Seanad debates

Thursday, 14 December 2017

10:30 am

Photo of Kevin HumphreysKevin Humphreys (Labour) | Oireachtas source

Like many others, I wish the staff a happy Christmas. Judging from the television this morning, it will be a difficult Christmas for people who lost family members in that terrible fire in London. It has been six months since the fire in Grenfell Tower. We remember our own people who were lost in the Stardust fire. Those families have never got over the loss of their children. They raise the matter constantly, and rightly so.

I have sought answers on the issue I am raising this morning. Since the terrible fire in London, the London fire brigade has changed how it deals with high-rise fires. When I say "high-rise", people think of large towers, but they are not. They are six storeys and above. There are many such buildings across the country.

Prior to the Grenfell fire, London fire brigade would send four fire appliances and one high-reach vehicle. In the six months since, it has changed that complement to five appliances and one high-reach vehicle. Why are we only sending three fire appliances and one high-reach vehicle? Following the Grenfell Tower fire, the London fire brigade has ordered new high-reach appliances, which are necessary when one is going above six storeys. There are only three aerial appliances in Dublin, all of which are second-hand and spend more time out of service than in service.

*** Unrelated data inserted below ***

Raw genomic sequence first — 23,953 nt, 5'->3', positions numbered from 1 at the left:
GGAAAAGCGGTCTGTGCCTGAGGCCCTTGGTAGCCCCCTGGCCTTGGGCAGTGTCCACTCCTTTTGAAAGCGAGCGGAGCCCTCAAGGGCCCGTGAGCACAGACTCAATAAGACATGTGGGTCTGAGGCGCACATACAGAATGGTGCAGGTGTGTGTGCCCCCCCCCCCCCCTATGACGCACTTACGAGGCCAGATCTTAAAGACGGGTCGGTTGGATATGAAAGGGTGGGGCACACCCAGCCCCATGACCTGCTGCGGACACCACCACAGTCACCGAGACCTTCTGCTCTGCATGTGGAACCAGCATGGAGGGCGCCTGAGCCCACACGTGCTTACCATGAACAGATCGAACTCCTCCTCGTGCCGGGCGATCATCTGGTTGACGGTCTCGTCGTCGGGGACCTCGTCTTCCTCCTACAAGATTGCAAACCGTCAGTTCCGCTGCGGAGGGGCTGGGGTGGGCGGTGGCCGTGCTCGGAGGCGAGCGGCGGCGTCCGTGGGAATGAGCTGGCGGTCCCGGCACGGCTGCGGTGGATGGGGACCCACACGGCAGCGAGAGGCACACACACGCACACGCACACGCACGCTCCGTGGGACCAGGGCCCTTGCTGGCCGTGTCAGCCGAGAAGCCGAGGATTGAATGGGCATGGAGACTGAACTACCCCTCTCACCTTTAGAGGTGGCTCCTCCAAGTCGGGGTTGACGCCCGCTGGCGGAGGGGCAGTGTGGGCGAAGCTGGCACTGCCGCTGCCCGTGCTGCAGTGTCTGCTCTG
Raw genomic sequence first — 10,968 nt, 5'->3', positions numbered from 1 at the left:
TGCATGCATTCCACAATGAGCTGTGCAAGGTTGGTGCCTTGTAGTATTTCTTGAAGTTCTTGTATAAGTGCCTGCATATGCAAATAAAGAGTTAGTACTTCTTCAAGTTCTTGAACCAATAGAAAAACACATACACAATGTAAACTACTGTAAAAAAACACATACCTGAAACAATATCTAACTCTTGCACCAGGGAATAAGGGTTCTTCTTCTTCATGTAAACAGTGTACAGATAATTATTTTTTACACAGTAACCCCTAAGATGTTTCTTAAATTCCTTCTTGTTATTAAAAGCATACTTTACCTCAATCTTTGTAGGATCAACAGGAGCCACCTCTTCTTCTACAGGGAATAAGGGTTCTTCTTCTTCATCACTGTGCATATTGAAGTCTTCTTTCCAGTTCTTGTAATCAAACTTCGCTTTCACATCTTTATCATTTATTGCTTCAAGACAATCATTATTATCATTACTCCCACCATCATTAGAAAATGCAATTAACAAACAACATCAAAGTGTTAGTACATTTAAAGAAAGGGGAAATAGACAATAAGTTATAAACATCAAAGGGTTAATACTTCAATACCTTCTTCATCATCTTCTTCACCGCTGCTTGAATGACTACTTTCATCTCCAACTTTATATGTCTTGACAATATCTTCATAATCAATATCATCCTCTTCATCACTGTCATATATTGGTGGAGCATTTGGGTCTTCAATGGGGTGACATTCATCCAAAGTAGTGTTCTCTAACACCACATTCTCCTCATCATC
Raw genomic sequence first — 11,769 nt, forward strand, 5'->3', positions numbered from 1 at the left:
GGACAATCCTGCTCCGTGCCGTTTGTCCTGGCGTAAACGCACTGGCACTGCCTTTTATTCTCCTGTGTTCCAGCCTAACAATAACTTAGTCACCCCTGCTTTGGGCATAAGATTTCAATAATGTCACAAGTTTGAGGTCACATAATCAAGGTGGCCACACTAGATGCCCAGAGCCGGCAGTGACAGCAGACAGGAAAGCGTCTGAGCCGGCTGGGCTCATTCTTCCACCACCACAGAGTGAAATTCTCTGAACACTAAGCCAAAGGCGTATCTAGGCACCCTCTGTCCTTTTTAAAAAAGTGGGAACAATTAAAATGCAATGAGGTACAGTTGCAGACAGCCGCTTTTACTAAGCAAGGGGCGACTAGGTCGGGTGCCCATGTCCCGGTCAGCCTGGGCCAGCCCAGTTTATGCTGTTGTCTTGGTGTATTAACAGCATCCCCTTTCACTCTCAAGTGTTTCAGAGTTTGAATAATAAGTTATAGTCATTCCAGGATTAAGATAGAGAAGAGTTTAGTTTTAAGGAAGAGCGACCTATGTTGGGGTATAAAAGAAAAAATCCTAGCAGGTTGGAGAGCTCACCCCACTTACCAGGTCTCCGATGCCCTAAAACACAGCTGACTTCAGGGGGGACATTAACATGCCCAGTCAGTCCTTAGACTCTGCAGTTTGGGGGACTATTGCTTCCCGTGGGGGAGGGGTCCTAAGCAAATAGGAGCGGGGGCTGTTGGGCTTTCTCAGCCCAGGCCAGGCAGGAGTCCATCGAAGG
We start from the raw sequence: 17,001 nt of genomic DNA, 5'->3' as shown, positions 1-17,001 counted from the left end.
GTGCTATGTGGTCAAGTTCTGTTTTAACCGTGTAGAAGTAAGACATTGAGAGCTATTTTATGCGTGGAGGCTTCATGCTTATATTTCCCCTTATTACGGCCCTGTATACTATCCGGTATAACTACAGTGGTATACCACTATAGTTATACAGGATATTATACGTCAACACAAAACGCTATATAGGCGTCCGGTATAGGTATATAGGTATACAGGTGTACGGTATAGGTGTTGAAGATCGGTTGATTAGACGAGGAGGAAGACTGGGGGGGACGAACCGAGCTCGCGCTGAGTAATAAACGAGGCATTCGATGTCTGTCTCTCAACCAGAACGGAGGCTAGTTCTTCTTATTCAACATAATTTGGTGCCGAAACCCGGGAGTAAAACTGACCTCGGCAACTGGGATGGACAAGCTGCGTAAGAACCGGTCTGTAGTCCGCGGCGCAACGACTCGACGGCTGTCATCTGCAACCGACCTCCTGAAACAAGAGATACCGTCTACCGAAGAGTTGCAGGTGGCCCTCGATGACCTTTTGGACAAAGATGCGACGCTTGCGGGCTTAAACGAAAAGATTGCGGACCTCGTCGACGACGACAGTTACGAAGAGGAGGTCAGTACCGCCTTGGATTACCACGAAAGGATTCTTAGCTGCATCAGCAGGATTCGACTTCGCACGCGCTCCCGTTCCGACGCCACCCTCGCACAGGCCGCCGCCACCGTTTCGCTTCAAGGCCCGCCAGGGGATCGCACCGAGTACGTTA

After the fire in London, we carried out a survey in Ireland and found 262 multi-storey buildings with questionable cladding. I have asked a question time and again but have not got an answer - is there a register in each fire brigade station of these buildings' locations? Do our first responders know what they are walking into when the bell rings and they set out in their fire appliances? They could arrive at one of these buildings with questionable cladding that transfers fire rapidly through the building. We would be sending our first responders into those buildings.

When I raised this matter previously, I got no answers. The Minister of State, Deputy Phelan, told me that he would contact his officials and revert to me. I only raised this matter to prevent a tragedy like the one in London from happening in Dublin, Cork, Limerick or Galway. We need action, and I want answers as quickly as possible. I do not want to drag the Minister of State into the House. If we could just get some answers to the questions we raise in this Chamber, it would be helpful. If the Minister of State is not prepared to forward answers, there is no option but to ask him to return to the House, which I will do early in the new year if I do not get those answers.


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